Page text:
Embracing humanity Means Embracing Our Differences
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Politics and Activism

Embracing Humanity Means Embracing Our Differences

Whether We Like It Or Not, We 'Other' People

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Embracing Humanity Means Embracing Our Differences

I am sitting in the front row of a crimson Hop On Hop Off bus with clunky headphones periodically releasing new facts about the city of Zagreb. Although I visit Europe pretty much yearly to visit my family in Northwest Europe, this was my first time in Croatia, my second time in the South of Europe.

The audio guide instructs us to look out the right window, where a mossy dome marks the entrance of the Mirogoj Cemetery in the Upper Town. I notice Jesus is carved into the facade on a throne, with two angels serving him at each side. The guide doesn't speak about this. The guide, actually, doesn't mention any of the Christian inspired sculptures, art, or carvings on the whole tour. Each time we had driven by a church thus far, the description sounded, "This is where so and so was murdered horribly," or, "This is where so and so were falsely accused."

Although the cemetery is technically attached to a Christian Church, I learn that it's not an odd case to see Muslim or Jewish graves in this cemetery, adorned with symbols from their heritage. I can't help but reflect on how my own culture, an American one, would respond to Muslim graves in a Christian cemetery.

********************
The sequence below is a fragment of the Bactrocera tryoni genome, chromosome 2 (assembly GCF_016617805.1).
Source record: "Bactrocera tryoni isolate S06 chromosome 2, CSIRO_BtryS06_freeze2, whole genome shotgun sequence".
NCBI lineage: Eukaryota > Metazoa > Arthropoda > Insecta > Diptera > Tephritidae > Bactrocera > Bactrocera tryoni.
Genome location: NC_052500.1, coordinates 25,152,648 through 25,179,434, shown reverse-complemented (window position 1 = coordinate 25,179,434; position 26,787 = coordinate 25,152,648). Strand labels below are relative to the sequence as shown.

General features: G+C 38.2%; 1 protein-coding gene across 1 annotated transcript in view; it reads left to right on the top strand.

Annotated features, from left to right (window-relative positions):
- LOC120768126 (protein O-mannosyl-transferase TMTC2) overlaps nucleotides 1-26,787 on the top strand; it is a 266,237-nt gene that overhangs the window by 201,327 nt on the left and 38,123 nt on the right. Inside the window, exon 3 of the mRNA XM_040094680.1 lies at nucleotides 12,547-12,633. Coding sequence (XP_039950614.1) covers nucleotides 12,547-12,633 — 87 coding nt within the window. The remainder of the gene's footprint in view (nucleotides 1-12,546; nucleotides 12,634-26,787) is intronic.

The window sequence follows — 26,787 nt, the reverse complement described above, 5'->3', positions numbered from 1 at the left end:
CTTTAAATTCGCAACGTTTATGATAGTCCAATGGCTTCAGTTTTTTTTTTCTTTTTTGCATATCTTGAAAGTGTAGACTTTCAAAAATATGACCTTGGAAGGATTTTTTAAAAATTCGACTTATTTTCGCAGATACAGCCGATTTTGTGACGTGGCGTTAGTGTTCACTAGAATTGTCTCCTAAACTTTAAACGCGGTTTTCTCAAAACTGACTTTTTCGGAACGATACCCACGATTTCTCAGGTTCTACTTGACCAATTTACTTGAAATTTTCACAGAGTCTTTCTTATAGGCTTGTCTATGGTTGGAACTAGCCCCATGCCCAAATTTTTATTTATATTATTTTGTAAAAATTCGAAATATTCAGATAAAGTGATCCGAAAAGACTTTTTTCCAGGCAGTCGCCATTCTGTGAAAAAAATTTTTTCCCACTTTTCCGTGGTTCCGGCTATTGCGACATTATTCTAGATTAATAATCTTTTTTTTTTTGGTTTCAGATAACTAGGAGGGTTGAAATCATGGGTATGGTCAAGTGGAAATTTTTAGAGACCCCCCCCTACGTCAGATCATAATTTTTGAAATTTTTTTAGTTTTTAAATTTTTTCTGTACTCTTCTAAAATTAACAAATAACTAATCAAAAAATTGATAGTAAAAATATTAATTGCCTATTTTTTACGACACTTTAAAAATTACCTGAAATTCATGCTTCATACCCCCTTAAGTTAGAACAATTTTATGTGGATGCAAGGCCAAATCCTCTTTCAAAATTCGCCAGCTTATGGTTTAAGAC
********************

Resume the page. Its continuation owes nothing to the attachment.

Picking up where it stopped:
Later we pass by a museum that apparently the locals warmly refer to as 'The Mosque,' since this is what it was used for a century ago. The guide talks about it so freely, proudly even. Again, I can't imagine an America that would proudly speak of a Mosque in this way, without shame or fluff or any other weirdness.

Attitudes toward 'other' people groups are nothing new, I'm sure you know that. In fact, this 'othering' habit is core to our ideas of identity. If I am me, then by definition, I cannot be you.

But what happens when I begin to believe that all people who share a certain characteristic as me, such as my race or gender, are somehow the same as me? Slowly, it's inevitable that I'll begin to see this group as being 'better' than other groups that do not share these traits with me.

As this world globalized, the levels of uncertainty grow as well — a sort of global identity crisis. Where before the divisions existed amongst, perhaps, the amount of money you had, whether you were slightly less or more of a sinner, this denomination of Christianity or that one, or perhaps your sex, we now have to understand blended identities and identities completely foreign to our own.

How does one view themselves in relation to a multi-racial individual? Tri-racial? One that doesn't believe in a singular God, but rather a force? Someone who doesn't identify with one gender, or goes through reassignment? Often, the answer is to push them to be boundaries of society and subjugate them.